Human Resources News & Insights

Does ‘ban the box’ spark discrimination? 2 studies’ surprising findings

The law of unintended consequences strikes again. 

This time, it’s with “ban the box” laws.

The intent of such laws, which have been adopted by nearly 100 cities and nearly two dozen states, is clear: provide individuals with criminal records a better chance of reentering the workforce.

After all, if employers can’t ask a job candidate about his or her criminal history until much later in the hiring process, the chances of the employer not putting much weight on the individual’s past convictions goes up.

But are “ban the box” laws having their indented effect?

The answer, according to two studies, is no.

Discrimination increasing?

“Ban the box” laws are designed, predominantly, to help African-American and Hispanic male applicants with criminal backgrounds get employment. Statistically, those are the two groups most likely to have been convicted of a crime.

But what recent studies have found is that “ban the box” laws are actually hurting the odds of African-American and Hispanic men obtaining jobs — for those with and without criminal records.

Here’s why in a nutshell: It appears that when employers are inhibited from looking at applicants’ criminal records, they simply avoid the people they think are most likely to have such records — namely, African-American and Hispanic men.

In other words, “ban the box” laws appear to be increasing discrimination against minorities.

Two studies, similar results

In one study, from Amanda Agan, a post-doctoral research associate in Economics and Industrial Relations at Princeton University, and Sonja Starr, a professor of law at the University of Michigan, thousands of fictitious job applications were submitted to employers in New Jersey and New York both before and after “ban the box” laws took effect. Race and criminal history were randomly assigned to each fictitious applicant.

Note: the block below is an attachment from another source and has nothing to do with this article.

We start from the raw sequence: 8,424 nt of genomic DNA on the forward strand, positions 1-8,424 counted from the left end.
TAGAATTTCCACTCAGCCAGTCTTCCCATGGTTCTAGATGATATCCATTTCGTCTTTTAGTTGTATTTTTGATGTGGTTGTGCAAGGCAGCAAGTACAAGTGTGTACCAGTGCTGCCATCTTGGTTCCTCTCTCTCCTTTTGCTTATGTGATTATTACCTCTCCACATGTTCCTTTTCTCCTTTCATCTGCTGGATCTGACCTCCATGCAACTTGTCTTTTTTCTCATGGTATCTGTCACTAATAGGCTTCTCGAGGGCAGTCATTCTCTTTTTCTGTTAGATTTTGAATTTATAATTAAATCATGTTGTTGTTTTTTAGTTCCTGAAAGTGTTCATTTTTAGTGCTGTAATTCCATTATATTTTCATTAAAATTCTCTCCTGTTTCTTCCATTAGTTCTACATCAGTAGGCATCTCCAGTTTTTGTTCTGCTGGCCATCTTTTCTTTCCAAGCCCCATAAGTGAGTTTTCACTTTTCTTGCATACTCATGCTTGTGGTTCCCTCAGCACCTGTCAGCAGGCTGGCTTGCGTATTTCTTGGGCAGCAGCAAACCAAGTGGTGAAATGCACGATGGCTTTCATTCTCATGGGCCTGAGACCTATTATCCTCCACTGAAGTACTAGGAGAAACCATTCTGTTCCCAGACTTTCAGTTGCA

The results?

  • Prior to the law’s kicking in, white applicants were called in for interviews only slightly more than African-American applicants with the same background.
  • After the law’s kicked in, that gap grew more than four times larger.

The second study, from Jennifer Doleac, an assistant professor of Public Policy and Economics at the University of Virginia’s Frank Batten School of Leadership & Public Policy, and Benjamin Hansen, an associate professor of Economics at the University of Oregon, set out to find the net effects of “ban the box” policies on the employment of young, low-skilled men.

The results? Doleac and Hansen found that after “ban the box” African-American and Hispanic men without college degrees were significantly less likely to be employed.

In explaining what has happened since “ban the box,” Doleac said:

“If you take information about criminal records away, what happens? Employers are forced to use other information that is even less perfect to guess who has a criminal record. … Employers will guess that black and Hispanic men are more likely to have been in prison, and therefore less likely to be job-ready.”

As a result, Doleac suggests that “ban the box” laws, as well-intentioned as they are, be repealed. In their place, she recommends that more emphasis be placed on helping ex-offenders improve their job-readiness, as well as providing info on their job-readiness to employers to reduce any uneasiness about hiring ex-offenders.

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